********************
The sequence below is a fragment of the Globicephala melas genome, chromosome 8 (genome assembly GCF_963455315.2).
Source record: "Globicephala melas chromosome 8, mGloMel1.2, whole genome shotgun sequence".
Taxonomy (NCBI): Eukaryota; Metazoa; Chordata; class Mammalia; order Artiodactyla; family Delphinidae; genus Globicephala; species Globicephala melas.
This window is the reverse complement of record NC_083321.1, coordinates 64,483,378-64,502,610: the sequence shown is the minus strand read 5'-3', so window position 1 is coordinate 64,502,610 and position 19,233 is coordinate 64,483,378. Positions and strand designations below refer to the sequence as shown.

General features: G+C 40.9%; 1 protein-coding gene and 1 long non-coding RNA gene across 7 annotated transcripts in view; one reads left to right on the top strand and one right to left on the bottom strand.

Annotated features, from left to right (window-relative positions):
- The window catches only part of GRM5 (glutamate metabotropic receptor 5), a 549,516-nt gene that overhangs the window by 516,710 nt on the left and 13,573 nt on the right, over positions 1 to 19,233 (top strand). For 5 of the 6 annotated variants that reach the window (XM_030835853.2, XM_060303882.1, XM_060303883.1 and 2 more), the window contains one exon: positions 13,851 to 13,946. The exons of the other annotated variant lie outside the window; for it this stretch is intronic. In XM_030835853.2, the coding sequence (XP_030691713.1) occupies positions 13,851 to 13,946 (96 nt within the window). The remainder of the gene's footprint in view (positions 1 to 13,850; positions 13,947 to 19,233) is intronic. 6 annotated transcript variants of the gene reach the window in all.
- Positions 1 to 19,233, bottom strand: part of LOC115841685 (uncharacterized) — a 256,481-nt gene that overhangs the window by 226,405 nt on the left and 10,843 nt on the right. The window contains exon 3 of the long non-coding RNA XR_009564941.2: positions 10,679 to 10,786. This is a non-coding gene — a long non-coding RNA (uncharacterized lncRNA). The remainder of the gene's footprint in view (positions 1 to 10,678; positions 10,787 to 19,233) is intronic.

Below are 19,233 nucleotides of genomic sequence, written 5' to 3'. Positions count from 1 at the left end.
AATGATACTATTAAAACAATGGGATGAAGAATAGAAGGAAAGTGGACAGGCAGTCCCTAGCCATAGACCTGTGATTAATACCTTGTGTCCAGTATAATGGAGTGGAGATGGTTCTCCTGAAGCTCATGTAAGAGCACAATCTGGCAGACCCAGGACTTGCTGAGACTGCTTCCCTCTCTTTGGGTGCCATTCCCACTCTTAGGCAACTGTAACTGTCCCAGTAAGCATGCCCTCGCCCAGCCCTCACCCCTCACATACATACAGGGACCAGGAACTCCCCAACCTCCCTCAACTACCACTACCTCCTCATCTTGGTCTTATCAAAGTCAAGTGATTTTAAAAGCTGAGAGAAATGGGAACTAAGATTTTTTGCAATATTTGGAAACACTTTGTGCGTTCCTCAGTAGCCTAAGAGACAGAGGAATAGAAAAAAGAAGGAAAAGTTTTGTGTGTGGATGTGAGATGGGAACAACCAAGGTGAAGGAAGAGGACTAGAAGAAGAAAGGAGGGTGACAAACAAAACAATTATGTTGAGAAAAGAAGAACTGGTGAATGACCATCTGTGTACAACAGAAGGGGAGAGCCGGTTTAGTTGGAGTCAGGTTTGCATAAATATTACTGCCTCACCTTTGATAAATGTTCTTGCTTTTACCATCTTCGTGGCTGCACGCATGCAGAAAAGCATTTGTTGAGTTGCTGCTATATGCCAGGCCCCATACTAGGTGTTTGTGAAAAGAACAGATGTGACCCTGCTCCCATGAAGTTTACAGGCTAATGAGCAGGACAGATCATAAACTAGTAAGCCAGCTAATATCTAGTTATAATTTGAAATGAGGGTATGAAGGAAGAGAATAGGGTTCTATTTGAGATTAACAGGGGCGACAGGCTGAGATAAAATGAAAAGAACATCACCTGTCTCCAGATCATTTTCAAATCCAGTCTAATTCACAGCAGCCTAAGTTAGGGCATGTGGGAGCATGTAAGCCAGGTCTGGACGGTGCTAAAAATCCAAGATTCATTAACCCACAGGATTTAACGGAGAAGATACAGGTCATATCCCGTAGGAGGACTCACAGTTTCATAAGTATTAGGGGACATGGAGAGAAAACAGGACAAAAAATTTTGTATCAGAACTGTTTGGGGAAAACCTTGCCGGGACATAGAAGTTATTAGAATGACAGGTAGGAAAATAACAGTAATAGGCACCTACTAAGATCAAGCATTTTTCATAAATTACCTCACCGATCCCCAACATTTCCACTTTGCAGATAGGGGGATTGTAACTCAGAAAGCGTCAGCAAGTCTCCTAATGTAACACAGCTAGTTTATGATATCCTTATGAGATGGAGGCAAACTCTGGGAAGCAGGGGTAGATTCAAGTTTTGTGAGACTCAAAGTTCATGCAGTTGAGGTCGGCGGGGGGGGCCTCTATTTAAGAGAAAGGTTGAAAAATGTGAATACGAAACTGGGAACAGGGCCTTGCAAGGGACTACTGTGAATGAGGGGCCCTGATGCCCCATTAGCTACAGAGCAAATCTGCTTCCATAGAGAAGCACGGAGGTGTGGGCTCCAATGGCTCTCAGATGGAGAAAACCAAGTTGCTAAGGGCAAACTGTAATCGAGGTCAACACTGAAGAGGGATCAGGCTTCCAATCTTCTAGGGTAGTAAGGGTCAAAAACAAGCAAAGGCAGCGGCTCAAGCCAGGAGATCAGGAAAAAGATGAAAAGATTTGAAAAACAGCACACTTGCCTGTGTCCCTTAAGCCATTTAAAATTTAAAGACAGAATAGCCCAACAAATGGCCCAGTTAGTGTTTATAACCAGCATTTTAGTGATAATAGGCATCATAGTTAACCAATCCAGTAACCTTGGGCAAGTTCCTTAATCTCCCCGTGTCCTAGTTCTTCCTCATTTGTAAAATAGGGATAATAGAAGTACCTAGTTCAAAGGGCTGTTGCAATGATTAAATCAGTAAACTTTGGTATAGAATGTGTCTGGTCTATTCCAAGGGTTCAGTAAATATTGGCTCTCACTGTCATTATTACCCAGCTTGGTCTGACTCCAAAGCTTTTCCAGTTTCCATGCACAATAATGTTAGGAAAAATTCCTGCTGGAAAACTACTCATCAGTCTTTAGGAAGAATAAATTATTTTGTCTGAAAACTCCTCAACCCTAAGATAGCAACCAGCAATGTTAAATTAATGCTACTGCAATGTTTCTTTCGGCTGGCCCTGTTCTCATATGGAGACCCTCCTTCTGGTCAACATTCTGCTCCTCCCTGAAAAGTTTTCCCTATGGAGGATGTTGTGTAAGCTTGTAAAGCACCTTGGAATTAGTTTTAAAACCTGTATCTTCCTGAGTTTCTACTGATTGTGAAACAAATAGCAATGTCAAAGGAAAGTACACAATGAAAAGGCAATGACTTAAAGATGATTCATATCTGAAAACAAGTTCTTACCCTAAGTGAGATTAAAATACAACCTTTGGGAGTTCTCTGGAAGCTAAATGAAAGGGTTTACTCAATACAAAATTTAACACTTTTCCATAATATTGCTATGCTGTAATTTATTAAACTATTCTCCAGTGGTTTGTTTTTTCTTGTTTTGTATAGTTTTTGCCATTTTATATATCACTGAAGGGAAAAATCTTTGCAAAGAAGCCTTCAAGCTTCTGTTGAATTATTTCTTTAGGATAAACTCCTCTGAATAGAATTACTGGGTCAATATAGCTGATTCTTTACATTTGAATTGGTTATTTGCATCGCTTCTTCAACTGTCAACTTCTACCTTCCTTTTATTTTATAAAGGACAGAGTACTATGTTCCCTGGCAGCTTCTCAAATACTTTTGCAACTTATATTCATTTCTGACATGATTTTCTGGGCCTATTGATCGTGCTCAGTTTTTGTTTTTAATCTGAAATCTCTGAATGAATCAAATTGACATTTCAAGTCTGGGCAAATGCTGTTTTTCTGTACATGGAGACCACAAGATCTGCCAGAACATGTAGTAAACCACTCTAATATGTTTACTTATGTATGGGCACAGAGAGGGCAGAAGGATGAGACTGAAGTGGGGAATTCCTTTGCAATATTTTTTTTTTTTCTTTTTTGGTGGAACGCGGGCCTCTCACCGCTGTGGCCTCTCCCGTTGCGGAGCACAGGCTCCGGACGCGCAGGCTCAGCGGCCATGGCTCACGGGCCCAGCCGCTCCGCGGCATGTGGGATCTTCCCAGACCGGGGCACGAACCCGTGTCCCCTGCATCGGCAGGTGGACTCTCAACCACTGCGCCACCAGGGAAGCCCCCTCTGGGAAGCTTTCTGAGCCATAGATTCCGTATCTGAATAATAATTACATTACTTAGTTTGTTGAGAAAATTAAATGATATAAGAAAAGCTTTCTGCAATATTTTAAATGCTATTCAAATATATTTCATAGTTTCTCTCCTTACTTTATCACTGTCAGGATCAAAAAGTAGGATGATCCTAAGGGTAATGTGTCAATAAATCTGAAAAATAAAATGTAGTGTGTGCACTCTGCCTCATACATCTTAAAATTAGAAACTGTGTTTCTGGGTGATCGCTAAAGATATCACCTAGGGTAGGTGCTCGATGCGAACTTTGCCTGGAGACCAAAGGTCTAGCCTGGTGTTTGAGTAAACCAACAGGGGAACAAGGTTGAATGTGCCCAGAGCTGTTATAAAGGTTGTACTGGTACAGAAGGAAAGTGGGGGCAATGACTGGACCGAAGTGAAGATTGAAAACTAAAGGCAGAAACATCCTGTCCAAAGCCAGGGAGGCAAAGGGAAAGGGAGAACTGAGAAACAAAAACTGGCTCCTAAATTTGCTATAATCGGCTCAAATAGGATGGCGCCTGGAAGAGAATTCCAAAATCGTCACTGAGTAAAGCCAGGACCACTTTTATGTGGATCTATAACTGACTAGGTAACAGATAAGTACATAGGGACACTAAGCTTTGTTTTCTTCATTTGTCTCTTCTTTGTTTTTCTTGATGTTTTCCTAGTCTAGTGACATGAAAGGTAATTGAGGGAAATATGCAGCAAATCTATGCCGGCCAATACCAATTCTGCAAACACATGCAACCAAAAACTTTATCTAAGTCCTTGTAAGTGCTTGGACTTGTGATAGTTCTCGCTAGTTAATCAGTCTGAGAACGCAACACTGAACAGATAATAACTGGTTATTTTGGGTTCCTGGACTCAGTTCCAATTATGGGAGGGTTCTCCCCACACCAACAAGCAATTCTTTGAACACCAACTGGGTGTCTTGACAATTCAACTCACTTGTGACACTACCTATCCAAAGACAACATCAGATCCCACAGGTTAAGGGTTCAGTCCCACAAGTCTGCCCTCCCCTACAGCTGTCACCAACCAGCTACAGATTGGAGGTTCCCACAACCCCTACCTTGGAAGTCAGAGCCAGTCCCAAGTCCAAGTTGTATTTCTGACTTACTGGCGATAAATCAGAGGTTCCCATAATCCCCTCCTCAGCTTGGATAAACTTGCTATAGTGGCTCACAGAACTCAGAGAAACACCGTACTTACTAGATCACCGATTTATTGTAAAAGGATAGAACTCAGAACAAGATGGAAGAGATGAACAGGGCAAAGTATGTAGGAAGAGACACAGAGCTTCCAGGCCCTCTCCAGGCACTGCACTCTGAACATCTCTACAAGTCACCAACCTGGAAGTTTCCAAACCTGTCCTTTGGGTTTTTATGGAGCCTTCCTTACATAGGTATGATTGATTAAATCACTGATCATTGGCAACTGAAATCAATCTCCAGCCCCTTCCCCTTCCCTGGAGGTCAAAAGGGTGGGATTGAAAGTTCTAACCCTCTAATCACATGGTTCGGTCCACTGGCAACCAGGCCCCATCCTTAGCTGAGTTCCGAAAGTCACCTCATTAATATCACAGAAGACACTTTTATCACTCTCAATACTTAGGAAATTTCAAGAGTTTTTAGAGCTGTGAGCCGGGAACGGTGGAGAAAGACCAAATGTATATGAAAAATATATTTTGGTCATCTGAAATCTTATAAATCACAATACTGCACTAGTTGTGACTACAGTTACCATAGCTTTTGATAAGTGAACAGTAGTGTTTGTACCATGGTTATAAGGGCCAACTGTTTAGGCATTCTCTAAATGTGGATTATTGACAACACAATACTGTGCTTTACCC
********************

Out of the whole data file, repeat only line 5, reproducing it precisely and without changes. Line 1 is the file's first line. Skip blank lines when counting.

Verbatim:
General features: G+C 40.9%; 1 protein-coding gene and 1 long non-coding RNA gene across 7 annotated transcripts in view; one reads left to right on the top strand and one right to left on the bottom strand.